• Finally we disconnect from the site in line 21 and move on to the next site

You can easily adapt the script above as part of your provisioning process to ensure that new site have the correct domains whitelisted as well. So fun!

Now you can take content from all over the web and mash it together to bring all the relevant stuff directly to your users. WOWEE!

Dog, Pug, Bitch, Pet, Animal, Obedient, Funny, Cute

Scroll SharePoint Search Results Back to the Top on Paging

Applies To: SharePoint 2013+

By default, when you click on a different page using SharePoint’s Search Results web part’s paging links (shown underneath the search results) the next page of results is shown but you remain at the bottom of the page. This is super dumb.


This is really easy to fix and requires no custom code at all! There is a property (not exposed in the UI for some reason) called ScrollToTopOnRedraw that is False by default.

To apply this setting to your Search Results web part, simply export the web part. You can do this by choosing to Edit the page and choosing Export… in the web part dropdown menu:


Now, open the .webpart file in a text editor like Notepad and do a quick find for ScrollToTopOnRedraw. Then change the value from False to True and save the file:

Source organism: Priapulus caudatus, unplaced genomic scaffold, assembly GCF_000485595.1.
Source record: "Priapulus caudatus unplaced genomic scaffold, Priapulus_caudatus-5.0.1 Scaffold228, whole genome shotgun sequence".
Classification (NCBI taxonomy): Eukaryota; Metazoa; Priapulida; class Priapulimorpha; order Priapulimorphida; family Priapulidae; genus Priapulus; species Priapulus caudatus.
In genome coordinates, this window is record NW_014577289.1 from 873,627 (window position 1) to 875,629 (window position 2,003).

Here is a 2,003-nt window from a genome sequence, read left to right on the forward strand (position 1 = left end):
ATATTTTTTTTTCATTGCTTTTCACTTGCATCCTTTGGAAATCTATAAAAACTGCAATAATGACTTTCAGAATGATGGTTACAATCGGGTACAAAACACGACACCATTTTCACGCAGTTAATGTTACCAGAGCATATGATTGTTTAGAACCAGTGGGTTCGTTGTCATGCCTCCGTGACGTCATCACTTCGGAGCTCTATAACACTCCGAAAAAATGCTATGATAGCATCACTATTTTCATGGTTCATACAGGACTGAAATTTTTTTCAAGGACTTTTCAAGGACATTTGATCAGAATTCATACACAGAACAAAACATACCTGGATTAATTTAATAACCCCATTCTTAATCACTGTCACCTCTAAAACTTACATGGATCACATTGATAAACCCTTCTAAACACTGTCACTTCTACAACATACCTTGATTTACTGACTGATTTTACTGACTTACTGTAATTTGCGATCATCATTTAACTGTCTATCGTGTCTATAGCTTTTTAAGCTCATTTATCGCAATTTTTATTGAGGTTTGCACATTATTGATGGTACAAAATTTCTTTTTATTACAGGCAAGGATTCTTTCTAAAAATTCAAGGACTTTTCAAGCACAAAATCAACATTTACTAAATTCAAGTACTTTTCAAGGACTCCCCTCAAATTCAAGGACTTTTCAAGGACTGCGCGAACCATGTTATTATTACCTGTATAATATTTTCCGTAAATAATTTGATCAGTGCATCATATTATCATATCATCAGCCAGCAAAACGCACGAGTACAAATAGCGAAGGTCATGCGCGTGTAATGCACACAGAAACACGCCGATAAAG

Now, choose Delete in that same web part dropdown menu on the current Search Results web part. Then click the Add a Web Part button. Choose Upload a Web Part under the list of categories, then click Choose File and pick the .webpart file we saved a minute ago. Finally click the Upload button:


You’ll probably be asked if you want to leave the site. It’s safe to choose Leave.

Click the Add a Web Part button again. Choose the Imported Web Parts category and find your newly uploaded Search Results web part and click Add. You’ll likely have to update the Refinement Target for any refinement web parts on the page as well.

Now, when you page results you’ll be taken back to the top of the results each time!

Intermittent “Unable to display this Web Part” messages

Applies To: SharePoint 2010

I few months ago I customized a view in SharePoint designer to turn the due date red for any past due items in the list. The end users really liked this but an obnoxious problem started turning up. Seemingly randomly we would get:

Unable to display this Web Part. To troubleshoot the problem, open this Web page in a Microsoft SharePoint Foundation-compatible HTML editor such as Microsoft SharePoint Designer. If the problem persists, contact your Web server administrator.

Correlation ID: Some GUID